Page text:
Turned off by Mitt Romney's style and evolution on several important issues, they have bounced from one candidate to another in hopes of finding a formidable alternative to the former Massachusetts governor to focus their enthusiasm.
After a series of disappointments -- Minnesota Rep. Michele Bachmann, Texas Gov. Rick Perry, and businessman Herman Cain among them -- the anti-establishment movement has settled, for now, on a favorite: former House Speaker Newt Gingrich, even though he has spent more than three decades in Washington politics.
With the Iowa caucuses on Jan. 3 and tea party support fractured at best, some activists worry that the passion that defined the movement 13 months ago may become lost in the selection of the next president.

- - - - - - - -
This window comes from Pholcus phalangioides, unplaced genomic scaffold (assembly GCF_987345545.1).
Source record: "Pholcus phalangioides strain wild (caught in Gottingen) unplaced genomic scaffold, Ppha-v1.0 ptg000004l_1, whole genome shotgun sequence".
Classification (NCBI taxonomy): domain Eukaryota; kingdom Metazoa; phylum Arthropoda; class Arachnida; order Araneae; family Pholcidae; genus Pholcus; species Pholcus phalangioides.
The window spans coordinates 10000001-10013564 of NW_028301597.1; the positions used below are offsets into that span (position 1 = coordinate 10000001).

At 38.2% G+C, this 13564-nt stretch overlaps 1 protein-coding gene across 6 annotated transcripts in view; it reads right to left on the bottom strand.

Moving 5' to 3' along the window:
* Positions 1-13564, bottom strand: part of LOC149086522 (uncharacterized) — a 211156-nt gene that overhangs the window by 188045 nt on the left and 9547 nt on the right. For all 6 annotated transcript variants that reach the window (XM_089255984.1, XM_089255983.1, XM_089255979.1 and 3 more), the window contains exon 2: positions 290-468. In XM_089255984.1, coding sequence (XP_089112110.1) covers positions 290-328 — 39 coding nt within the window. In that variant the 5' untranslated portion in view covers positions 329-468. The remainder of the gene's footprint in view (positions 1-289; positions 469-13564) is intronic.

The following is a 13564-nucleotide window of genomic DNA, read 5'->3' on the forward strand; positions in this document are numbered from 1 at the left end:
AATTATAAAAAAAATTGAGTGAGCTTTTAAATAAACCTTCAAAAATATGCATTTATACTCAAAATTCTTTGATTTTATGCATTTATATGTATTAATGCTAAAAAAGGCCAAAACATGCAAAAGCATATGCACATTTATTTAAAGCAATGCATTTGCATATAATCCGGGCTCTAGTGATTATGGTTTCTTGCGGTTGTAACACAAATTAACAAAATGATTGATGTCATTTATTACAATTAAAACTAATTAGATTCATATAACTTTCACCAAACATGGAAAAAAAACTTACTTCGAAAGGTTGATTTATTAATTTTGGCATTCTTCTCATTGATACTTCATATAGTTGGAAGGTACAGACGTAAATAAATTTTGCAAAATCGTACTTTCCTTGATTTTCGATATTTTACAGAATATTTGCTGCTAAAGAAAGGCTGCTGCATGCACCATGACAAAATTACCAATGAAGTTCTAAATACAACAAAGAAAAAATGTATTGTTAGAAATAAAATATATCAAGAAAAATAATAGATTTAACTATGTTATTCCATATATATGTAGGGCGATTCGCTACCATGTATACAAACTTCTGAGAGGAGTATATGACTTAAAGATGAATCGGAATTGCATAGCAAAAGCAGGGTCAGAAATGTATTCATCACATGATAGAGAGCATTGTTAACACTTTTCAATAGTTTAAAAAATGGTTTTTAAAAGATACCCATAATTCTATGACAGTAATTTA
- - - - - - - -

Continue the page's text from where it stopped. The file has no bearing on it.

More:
Infighting among conservative groups, a growing sense of pragmatism, and glaring weaknesses among the candidates have forced some tea party leaders to acknowledge their limits and shift their attention to Congress.
"I wish that we had coalesced behind one candidate earlier on. It's not because of the tea party movement, it's because there hasn't been that candidate out there so far that has stirred the passion -- the fire in the belly," said Amy Kremer, president of the Tea Party Express. "Everybody wants to focus on presidential politics. I think we need to be focused on the Senate. That's where we really, really need to be engaged."